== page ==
• A mathematical method involving particular operations on a set of numbers to reach another set of numbers is not patentable.  However, an image enhancement system which operates on a digital image to produce an enhanced image is patentable subject-matter, even though a digital image is of course a set of numbers.

A LITERARY, DRAMATIC, MUSICAL OR ARTISTIC WORK OR ANY OTHER AESTHETIC CREATION WHATSOEVER

 

The wording of this section closely corresponds to the definition of works which are protected by copyright.  Copyright affords a different type of protection, which is seen to be more suitable for works of this nature.  Patents apply to technical inventions, rather than artistic works.

 

It should be noted that an invention is not excluded simply because its purpose is an aesthetic one.  For example, a firework is not usually intended to serve a “useful” purpose, but the construction of a firework to give a particular visual effect is a technical matter, and may be an invention.  Likewise, a musical instrument is generally used only to perform musical works, but technical improvements which make the instrument sound better may be protected by patents.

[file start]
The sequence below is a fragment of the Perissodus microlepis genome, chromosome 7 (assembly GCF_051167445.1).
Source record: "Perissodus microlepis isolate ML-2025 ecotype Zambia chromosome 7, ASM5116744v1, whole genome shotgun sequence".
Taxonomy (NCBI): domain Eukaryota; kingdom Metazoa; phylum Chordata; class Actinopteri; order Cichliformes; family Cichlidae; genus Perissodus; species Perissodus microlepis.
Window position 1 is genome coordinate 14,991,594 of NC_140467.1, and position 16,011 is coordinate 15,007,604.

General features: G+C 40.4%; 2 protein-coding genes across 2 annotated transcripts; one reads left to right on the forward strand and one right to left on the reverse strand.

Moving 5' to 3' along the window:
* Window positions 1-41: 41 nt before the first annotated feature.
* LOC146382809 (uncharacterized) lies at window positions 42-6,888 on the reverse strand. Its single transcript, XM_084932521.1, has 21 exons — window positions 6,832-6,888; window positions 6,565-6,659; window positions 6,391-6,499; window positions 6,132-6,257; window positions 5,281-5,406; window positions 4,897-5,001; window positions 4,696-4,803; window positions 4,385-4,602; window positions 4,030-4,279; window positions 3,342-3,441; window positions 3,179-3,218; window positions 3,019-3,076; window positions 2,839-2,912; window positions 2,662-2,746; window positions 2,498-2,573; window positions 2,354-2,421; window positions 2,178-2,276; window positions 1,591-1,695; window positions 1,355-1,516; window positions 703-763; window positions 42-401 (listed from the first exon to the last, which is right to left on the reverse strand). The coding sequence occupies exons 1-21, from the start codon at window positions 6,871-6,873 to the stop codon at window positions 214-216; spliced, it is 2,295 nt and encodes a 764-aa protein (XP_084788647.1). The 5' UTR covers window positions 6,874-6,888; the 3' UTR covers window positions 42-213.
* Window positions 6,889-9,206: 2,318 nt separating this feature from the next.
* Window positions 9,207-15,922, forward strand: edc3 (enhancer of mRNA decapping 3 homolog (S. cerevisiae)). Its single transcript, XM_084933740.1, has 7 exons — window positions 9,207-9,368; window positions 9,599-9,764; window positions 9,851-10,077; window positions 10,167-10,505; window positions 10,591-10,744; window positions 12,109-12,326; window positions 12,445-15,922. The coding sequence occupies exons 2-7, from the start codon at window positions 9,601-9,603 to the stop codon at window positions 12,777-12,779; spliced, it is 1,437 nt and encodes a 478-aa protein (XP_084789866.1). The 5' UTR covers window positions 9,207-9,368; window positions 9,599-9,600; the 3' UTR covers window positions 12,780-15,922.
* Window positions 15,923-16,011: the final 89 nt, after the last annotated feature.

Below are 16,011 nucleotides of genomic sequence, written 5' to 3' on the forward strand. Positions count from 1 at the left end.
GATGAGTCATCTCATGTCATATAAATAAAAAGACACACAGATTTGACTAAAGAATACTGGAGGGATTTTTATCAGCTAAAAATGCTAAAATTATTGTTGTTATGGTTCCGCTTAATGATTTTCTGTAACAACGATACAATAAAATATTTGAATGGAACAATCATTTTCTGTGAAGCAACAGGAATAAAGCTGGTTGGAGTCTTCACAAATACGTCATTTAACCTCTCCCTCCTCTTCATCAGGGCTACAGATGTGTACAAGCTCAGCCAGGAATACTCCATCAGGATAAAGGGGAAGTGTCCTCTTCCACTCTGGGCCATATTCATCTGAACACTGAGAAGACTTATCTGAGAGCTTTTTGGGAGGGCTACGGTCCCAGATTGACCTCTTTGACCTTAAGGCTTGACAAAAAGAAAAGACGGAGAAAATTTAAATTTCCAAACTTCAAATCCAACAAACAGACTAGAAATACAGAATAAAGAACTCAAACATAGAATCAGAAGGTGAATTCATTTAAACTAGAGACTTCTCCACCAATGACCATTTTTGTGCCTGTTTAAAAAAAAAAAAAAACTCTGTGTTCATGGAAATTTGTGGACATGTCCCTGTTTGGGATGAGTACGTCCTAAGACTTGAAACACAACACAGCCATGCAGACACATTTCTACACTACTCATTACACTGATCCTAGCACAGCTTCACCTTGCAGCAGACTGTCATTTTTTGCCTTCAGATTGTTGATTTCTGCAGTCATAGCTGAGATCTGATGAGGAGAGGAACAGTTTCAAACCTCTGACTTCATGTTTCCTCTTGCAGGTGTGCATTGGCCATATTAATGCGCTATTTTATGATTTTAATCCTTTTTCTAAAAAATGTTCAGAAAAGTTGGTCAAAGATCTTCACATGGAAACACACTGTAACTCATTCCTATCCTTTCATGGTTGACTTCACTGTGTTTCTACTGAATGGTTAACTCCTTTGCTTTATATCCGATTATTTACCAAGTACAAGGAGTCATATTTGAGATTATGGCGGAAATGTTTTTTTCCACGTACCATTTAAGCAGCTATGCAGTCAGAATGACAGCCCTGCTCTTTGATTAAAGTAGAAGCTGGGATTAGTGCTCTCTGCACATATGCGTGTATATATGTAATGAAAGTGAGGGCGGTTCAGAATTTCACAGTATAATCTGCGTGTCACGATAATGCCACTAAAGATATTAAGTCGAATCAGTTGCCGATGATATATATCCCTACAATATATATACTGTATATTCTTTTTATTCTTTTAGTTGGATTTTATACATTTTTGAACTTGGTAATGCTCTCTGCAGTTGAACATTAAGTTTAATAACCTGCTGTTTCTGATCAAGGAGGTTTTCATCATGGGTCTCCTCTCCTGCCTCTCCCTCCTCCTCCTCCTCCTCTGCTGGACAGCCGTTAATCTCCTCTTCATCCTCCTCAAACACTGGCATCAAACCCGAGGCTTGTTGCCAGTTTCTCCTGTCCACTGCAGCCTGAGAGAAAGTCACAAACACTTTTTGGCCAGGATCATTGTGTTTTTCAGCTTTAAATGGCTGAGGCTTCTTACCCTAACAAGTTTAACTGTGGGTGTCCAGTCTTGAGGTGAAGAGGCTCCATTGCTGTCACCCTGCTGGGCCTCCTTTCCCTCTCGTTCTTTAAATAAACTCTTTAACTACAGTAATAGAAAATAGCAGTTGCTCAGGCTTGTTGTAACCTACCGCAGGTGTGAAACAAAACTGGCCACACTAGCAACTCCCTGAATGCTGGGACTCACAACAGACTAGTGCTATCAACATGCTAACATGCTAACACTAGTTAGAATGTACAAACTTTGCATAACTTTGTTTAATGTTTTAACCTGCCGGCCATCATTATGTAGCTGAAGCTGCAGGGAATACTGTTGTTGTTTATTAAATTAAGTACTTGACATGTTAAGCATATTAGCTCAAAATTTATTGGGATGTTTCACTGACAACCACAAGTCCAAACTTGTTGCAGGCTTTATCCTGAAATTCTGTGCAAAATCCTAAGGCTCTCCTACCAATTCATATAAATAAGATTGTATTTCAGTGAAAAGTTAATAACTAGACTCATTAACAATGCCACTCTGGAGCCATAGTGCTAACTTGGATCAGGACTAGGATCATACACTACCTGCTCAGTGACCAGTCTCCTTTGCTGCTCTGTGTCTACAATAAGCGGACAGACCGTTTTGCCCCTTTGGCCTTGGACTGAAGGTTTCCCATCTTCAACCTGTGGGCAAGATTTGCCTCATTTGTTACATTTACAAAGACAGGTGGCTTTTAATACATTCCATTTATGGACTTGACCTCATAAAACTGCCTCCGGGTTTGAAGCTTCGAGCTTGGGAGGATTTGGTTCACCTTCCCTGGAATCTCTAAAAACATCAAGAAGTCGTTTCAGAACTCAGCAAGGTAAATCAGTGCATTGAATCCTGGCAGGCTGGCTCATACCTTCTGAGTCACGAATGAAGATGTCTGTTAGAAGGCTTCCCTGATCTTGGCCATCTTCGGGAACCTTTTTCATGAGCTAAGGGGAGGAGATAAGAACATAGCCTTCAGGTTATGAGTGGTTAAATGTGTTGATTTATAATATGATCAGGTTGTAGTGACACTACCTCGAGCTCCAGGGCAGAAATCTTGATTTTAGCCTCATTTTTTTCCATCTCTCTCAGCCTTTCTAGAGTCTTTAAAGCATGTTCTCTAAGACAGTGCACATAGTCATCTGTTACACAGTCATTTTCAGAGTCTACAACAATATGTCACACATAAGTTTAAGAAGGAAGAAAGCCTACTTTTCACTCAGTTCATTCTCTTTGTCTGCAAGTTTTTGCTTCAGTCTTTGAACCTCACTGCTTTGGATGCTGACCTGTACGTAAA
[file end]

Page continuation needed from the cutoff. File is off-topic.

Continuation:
It is also worth noting that subject-matter is not excluded only because it is visual.  For example, a squash ball characterised by its blue colour was granted a patent, because the blue colour allowed for enhanced visibility during a game of squash.

SCHEMES, RULES OR METHODS FOR PERFORMING A MENTAL ACT, PLAYING A GAME OR DOING BUSINESS, AND PROGRAMS FOR A COMPUTER

 

This exclusion, and in particular “programs for a computer”, is probably the most controversial, most contested, and most confusingly unclear of all the categories of excluded subject matter.